A new VetCompass paper published in JSAP explores mortality due to trauma in cats in England, with special focus on deaths from road traffic accidents (RTA). VetCompass at the RVC shares anonymised clinical data from general veterinary practices. These data are then used to investigate questions relating to companion animal health that aim to improve animal welfare.
Traumatic events (injuries caused by an unexpected external force) are a significant cause of injury and death in domestic cats. The study covered 2,738 cats under primary veterinary care that had died of any cause. The causes of death were assigned as either trauma-related or not, and the subset of trauma-related deaths that were due to RTA were identified.
The median age at death from all causes overall was 14.0 years. However, the median age at death from trauma-related causes was 3.0 years and for cats that died from RTA was 2·7 years.
The results showed that a substantially greater proportion of younger cats died through traumatic and road traffic accident-attributed causes relative to other causes of mortality. There was no apparent association of trauma- or road traffic accident-related death with urban environments or areas where there is increased human population density. The proportion of mortality due to either trauma or RTA did not differ between male and female cats nor between insured and uninsured cats. The results did not support the common belief that black cats are more likely to die from RTA than non-black cats.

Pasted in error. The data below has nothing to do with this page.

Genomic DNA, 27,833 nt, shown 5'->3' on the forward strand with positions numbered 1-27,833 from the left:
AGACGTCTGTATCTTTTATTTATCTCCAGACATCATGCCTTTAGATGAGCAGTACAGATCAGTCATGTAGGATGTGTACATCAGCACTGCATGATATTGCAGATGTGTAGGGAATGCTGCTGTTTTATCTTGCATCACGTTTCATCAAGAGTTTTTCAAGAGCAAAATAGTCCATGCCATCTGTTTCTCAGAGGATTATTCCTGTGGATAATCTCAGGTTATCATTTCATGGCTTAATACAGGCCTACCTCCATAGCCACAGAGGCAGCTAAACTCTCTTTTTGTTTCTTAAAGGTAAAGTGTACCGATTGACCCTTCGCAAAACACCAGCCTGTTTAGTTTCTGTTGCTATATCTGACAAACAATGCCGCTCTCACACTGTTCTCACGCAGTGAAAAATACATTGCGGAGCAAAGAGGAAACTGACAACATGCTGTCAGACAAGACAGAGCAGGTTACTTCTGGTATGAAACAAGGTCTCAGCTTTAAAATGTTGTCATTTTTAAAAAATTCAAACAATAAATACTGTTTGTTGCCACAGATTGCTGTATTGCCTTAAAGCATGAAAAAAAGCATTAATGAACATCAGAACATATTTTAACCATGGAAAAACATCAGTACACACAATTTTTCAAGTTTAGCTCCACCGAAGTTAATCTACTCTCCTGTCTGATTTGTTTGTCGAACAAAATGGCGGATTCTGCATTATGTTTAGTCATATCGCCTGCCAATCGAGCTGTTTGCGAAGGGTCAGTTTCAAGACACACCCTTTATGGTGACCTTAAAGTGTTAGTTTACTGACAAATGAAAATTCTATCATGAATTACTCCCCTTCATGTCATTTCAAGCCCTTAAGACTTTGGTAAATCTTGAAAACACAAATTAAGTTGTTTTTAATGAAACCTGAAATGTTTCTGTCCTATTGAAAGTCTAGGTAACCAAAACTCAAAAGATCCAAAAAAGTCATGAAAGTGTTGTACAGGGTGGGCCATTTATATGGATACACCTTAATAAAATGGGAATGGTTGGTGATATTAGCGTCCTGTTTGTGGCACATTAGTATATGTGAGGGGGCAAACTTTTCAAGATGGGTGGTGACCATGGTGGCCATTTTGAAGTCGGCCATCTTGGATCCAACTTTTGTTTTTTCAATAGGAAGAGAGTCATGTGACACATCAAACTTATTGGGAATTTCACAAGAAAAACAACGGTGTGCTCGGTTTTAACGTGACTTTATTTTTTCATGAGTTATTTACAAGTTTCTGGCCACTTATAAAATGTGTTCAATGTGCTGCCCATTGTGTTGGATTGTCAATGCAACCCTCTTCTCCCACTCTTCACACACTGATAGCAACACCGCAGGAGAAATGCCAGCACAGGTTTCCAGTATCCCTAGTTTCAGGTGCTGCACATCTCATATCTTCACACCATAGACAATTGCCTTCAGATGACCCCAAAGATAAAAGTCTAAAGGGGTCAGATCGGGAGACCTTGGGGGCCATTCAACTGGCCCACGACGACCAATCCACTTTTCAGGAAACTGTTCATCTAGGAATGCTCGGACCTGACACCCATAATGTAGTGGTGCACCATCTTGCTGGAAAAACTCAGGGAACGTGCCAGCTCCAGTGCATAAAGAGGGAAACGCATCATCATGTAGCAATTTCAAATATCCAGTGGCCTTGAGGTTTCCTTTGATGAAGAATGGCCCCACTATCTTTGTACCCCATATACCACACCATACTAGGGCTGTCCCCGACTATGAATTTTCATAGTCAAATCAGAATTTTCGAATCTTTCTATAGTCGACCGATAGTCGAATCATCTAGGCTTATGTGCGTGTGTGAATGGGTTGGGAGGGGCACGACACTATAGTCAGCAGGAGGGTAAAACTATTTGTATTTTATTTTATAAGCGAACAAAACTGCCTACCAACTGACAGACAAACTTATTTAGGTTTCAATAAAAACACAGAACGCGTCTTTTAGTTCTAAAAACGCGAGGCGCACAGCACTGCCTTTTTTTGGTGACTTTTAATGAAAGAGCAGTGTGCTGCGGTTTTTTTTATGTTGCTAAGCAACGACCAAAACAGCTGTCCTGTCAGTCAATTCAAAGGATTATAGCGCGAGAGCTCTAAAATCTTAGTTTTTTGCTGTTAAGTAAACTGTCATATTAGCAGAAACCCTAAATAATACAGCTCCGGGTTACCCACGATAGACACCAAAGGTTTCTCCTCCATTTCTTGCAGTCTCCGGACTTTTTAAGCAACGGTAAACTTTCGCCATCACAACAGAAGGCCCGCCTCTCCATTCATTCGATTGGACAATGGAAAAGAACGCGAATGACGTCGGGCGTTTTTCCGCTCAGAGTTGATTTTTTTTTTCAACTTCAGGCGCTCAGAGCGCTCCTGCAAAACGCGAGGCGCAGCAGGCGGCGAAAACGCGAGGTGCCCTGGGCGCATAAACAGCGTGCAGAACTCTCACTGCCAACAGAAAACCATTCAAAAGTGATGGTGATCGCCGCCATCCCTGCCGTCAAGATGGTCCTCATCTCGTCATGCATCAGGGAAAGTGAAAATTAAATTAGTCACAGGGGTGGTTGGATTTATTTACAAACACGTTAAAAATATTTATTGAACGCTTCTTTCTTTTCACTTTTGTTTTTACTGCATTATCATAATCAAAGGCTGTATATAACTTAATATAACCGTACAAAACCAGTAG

These findings highlight that veterinary efforts which aim to reduce the likelihood of death through trauma, and specifically road traffic accidents, should focus especially on age-related options. Younger cats are reported to engage more in risky outdoor behaviours such as road crossing or interactions with unfamiliar cats with consequently reduced mortality risks.
McDonald, J.L., Cleasby, I.R., Brodbelt, D.C., Church, D.B. & O'Neill, D.G. (2017) Mortality due to trauma in cats attending veterinary practices in central and south-east England.
Journal of Small Animal Practice, DOI: 10.1111/jsap.12716, n/a-n/a.